Home / News / Our 4 biggest predictions for what gaming will look like in 2024

Our 4 biggest predictions for what gaming will look like in 2024

127
Cloud and Aerith charging up an attack.

The ball has dropped and we’ve officially made it to a new year. Heading into 2024, the video game industry finds itself in an especially interesting position. We’re coming off a historic year for gaming that was filled with massive releases and devastating layoffs in equal part. Game companies are left balancing their cultural successes and their business failures right now. But how will those scales tip this year?

The short of it is that we’re heading into perhaps the most mysterious year for gaming in a very long time. We’re halfway through a console cycle, heavy hitters like Grand Theft Auto 6 aren’t coming until 2025, and a lot of companies are going to make due with significantly smaller staffs. There’s always a chance that the industry puts together another blockbuster year filled with unexpected surprises, but it’ll be pulling that out of thin air if that’s the case.

As I do every year around this time, I’ve taken a crack at predicting where gaming is headed in 2024. While last year’s edition included one huge miss, I was largely on the money when it came to grander predictions about the rise of unionization and this latest console gen kicking into second gear. This year is more of a challenge to predict, but there’s a fair bit we can glean even from a quiet schedule.

The big game cycle slows way down

Square Enix

It’s no secret that 2023 was a tremendous year when it came to big-budget video game releases. It was full of mainstream blockbusters like Marvel’s Spider-Man 2 and The Legend of Zelda: Tears of the Kingdom. The fact that Xbox’s Starfield ended the year as a B-game that didn’t even snag a Game of the Year nomination at The Game Awards speaks to what a jam-packed year it was.

Don’t expect that to continue in 2024. Last year was a bit of a special case. What we really saw was the long-term effects of the COVID-19 pandemic coming into play. While games that were already near the end of development when the pandemic started didn’t suffer too much, titles that still had a few years to go faced much longer setbacks. Part of the pileup we witnessed last year was the result of that, with delayed projects dropping into what would have been an otherwise standard release year. Things should go back to normal from here, though the effects of those early COVID years will still likely shuffle some timelines.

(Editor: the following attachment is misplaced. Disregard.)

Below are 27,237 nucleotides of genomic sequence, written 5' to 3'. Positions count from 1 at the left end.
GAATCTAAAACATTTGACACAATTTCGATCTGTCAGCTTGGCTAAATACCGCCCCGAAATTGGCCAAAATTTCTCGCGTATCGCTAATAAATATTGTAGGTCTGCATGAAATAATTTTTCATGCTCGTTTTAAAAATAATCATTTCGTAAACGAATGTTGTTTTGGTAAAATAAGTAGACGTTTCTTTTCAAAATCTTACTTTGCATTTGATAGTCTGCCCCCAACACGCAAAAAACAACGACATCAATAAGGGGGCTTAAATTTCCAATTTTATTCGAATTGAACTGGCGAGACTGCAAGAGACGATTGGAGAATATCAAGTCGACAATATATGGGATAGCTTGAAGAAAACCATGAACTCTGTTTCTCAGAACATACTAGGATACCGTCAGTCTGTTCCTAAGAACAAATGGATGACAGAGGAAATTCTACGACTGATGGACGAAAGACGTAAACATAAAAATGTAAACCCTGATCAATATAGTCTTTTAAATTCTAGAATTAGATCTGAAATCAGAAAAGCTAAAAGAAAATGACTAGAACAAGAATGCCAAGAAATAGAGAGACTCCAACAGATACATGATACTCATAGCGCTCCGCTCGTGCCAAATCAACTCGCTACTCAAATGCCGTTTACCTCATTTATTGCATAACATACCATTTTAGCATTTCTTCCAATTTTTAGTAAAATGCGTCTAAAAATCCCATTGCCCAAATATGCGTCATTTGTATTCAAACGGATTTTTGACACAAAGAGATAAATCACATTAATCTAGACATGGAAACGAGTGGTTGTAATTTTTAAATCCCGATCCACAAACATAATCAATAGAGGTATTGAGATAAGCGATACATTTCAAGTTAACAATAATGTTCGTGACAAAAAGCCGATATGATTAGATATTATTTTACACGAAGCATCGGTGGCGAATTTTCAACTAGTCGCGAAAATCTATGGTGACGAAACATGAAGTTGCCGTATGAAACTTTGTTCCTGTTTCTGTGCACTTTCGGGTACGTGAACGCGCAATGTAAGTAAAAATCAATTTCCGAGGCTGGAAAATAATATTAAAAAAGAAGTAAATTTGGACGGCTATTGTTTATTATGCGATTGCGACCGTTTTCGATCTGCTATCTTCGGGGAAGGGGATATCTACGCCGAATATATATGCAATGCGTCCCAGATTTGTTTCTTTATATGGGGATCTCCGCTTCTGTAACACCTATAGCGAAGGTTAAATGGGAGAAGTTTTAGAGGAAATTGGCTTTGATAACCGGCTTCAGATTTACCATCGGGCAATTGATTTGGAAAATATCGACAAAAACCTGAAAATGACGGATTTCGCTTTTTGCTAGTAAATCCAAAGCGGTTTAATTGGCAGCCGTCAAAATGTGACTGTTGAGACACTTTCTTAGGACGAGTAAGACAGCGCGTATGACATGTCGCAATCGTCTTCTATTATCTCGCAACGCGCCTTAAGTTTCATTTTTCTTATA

The main reason you should expect a slowdown, though, is due to layoffs. The gaming industry shed thousands of jobs last year, with entire studios getting shut down. Projects like the planned TimeSplitters revival and the Last of Us multiplayer game are dead, while Bungie has had to shift its timelines after cutting jobs. Like COVID, the effects of this might not be felt right away, but if you’re asking yourself “Where’s all the games?” in the next few years, ask the publishers who laid off the folks who make them.

Nintendo’s next console takes center stage

An image of the Nintendo Switch - OLED Model Mario Red Edition.
Nintendo

If you were looking at the current 2024 release schedule at face value, you’d probably assume Nintendo was due for a bum year. Currently, the publisher only has a handful of games coming — and they aren’t exactly heavy hitters. Aside from a new Princess Peach game, we’re mostly getting old games to round out the Switch’s twilight years. A remake of the niche Mario vs. Donkey Kong is coming alongside HD ports of games like Paper Mario: The Thousand-Year Door. It doesn’t currently seem like we’ll get anything to compete with the likes of Super Mario Bros. Wonder.

Of course, that’s only if we ignore the rumor mill. Chatter suggests that Nintendo is poised to drop its next system, which it reportedly showed to developers behind closed doors at Gamescom, in 2024. If that does come to fruition, expect the second half of the year to be all about Nintendo as Sony and Microsoft enter the less exciting midpoints of their console cycles. A new Nintendo system could mean some surprise holiday releases like Mario Kart 9 that dominate the news cycle.

There’s an even more interesting possibility here too: that it’s a total flop. Nintendo previously struggled to capitalize on the successful Wii with the Wii U. That system wound up confusing players who didn’t know if it was something new or a pricey add-on. Whatever the Switch 2 ends up being, it’ll need to feel like an entirely new device rather than an optional upgrade. The stakes are very high, but I expect that Nintendo will have learned from its mistakes and will deliver a buzzworthy follow-up.